Mt Yale in Winter – 14,196

RT Length:  9.58 miles

Elevation Gain: 4315’

The drive in was icy in spots, with about 3 inches of fresh snow on the road.  I could tell a vehicle had made it to the trailhead at least an hour earlier, because there was snow over the tracks and it hadn’t been snowing on my drive.  There were two other vehicles in the lot, which looked to be boondockers.  I backed my truck in and got out my gear.  The lot is huge, and since the road is closed for winter just past the trailhead there is a lot of room for vehicles carrying snowmobiles.  When I got back later in the day there were no less than 40 large vehicles with trailers for hauling snowmobiles in the parking lot and lining the road.

I was on the trail a little late today, around 6am.  I knew it was supposed to be cold and I didn’t want to start too early:  the sun is my friend when it’s cold out!  The trail starts at the north end of the parking area.  There are trail signs here.

It’s winter, but since it hasn’t snowed heavily for a few days there was a trench in place, making this a class 1 trail all the way to treeline. 

I followed the trail for 1.5 miles to a junction, then turned right, following the trail northeast towards Mt Yale.  

After the junction the elevation gain picked up and the trail became icy in areas

At treeline the elevation gain became more intense.  I kept heading northeast, rounding this hill

And coming to a larger hill to navigate.  Here I passed two male hikers in their early 20s.  I’m not sure when they started this morning, but they looked to be in good spirits and more than happy for me to start making tracks.  Here’s how I navigated this obstacle

I wasn’t yet into the upper basin however.  Here’s an overview of the rest of the route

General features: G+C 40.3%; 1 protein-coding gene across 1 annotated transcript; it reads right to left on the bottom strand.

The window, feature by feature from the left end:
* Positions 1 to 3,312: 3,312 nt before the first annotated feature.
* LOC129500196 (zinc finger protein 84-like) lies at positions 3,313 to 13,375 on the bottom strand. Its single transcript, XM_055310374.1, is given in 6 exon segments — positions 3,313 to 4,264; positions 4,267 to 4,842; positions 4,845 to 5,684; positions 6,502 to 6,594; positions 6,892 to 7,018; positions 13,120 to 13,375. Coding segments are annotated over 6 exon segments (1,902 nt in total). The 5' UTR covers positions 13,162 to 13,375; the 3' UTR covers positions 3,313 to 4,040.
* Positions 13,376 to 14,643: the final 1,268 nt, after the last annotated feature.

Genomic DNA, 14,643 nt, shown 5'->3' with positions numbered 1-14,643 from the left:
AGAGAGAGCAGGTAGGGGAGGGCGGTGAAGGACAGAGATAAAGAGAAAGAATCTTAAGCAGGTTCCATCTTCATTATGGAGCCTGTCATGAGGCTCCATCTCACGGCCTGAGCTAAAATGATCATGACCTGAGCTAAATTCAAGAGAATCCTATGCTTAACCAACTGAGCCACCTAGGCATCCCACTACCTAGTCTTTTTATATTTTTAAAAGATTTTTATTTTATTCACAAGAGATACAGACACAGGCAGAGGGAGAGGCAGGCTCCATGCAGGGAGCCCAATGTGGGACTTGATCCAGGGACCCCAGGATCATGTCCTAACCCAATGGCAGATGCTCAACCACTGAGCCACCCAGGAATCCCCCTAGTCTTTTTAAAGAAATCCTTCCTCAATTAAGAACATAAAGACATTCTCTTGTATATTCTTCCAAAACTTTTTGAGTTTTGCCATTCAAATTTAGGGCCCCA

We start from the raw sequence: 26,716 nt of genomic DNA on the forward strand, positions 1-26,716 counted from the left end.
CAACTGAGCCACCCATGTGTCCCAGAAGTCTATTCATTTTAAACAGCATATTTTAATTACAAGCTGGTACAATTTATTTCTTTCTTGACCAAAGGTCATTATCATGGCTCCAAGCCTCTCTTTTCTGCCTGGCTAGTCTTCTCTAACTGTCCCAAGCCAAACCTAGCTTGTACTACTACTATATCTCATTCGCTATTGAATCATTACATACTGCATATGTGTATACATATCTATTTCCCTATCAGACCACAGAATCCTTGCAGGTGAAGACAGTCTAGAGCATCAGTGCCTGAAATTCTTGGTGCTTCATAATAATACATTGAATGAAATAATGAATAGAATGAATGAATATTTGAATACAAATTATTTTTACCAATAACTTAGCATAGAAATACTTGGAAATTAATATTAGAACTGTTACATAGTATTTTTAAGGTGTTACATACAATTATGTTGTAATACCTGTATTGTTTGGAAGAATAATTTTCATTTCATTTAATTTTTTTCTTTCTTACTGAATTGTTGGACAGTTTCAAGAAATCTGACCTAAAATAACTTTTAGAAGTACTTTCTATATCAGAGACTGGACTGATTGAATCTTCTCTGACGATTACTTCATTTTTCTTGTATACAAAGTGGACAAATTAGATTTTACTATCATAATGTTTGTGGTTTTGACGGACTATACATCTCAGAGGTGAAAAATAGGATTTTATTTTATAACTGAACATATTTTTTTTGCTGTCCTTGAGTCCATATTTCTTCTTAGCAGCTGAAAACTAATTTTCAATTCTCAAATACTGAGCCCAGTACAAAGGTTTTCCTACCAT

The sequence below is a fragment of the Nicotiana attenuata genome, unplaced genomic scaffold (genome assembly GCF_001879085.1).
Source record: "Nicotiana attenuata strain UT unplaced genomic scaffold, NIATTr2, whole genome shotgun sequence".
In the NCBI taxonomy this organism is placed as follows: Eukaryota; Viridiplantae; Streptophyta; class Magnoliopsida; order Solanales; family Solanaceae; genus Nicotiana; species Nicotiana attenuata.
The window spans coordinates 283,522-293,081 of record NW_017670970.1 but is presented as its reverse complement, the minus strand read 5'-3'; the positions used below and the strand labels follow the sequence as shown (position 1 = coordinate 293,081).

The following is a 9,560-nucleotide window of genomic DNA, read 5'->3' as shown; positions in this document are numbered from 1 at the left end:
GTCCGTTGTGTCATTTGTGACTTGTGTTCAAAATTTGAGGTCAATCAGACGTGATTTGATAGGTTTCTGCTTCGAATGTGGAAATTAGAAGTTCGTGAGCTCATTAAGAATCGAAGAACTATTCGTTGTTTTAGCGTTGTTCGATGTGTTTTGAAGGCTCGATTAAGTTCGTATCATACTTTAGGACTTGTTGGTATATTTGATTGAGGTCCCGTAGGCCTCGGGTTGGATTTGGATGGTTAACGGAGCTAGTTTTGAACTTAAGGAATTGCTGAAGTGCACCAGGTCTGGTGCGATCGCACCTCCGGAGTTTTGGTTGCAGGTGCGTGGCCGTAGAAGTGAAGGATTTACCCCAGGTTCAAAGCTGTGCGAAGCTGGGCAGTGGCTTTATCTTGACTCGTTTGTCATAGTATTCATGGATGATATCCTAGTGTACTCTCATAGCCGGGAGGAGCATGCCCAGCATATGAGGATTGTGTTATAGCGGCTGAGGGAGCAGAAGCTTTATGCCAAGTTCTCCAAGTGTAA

And here’s step by step to the ridge.  The snow was actually a few feet deep in areas, and I postholed a bit.  No ice axe or snowshoes were necessary. I wore microspikes for the entire hike.

The weather was very nice today, but cold.  Temperatures ranged from -3 degrees to 13 degrees, before windchill.  I kept pumping my fingers back and forth to keep them warm, stopping every few feet to clap them together briskly. Strangely, my toes didn’t seem to get that cold.  Luckily for me, this is my 4th summit of Mt Yale, so I didn’t need a map:  I knew where I was going and just kept heading towards the saddle. Once on the saddle I turned right and followed the icy ridge southeast towards the summit. Here’s the overall route

It was frigid, and icy, and windy, and cold!  You can tell how cold by looking at the boulders

Here’s a look at the summit of Mt Yale

I summited Mt Yale at 11:05am.  I was upset to find the camera I’d placed in-between my jackets to stay warm had once again frozen, so I had to use my cell phone for pictures. 

It was very, very cold, so I didn’t stay long.  I turned and headed back down the ridge

A shadowselfie just for fun!

Here’s the route down from the saddle

After making it back to the saddle I turned left and followed my tracks back down

About halfway back to treeline I passed the two young hikers again.  They looked exhausted, but in good spirits.  It was their first winter 14er, and I wished them luck.  They were more than glad to be following my tracks. Here are my tracks back down to treeline.

Once back at treeline I followed the trench back to the trailhead.  This part was fun; due to the light snow that fell overnight the wind was causing the snow on the branches to lift into the air and swirl to the ground.  It was like it was snowing on a bluebird day.

I made it back to the trailhead at 12pm, making this a 9.58 mile hike with 4315’ of elevation gain in 6 hours.  There were TONS of snowmobilers in the parking lot:  more than I’ve ever seen at a trailhead before.  They were loud, and I was glad I was done with my hike. No wonder I hadn’t seen any animals today! 

Here’s a topo map of my route:

I usually wear sandals while driving home so my feet can dry out.  Today, after putting on my sandals, I accidentally stepped in snow with my left foot and it instantly triggered an attack.  My toes turned blue and stiffened.  As I’m writing this it’s been almost 24 hours, and I still don’t have feeling in the two smallest toes on my left foot. Luckily however, they are now a normal color. 

The Mt Yale Summit Sticker can be bought here

Author: Laura M Clark

Laura has summited over 500 peaks above 13,000' solo, including being the first woman to solo summit all of the Colorado 14ers, as well as the centennials. After each hike, she writes trip reports for each one and publishes them on her blog, which is read by fans all over the world. Author of Wild Wanderer: Summiting Colorado’s 200 Highest Peaks, which is available to purchase on Amazon.

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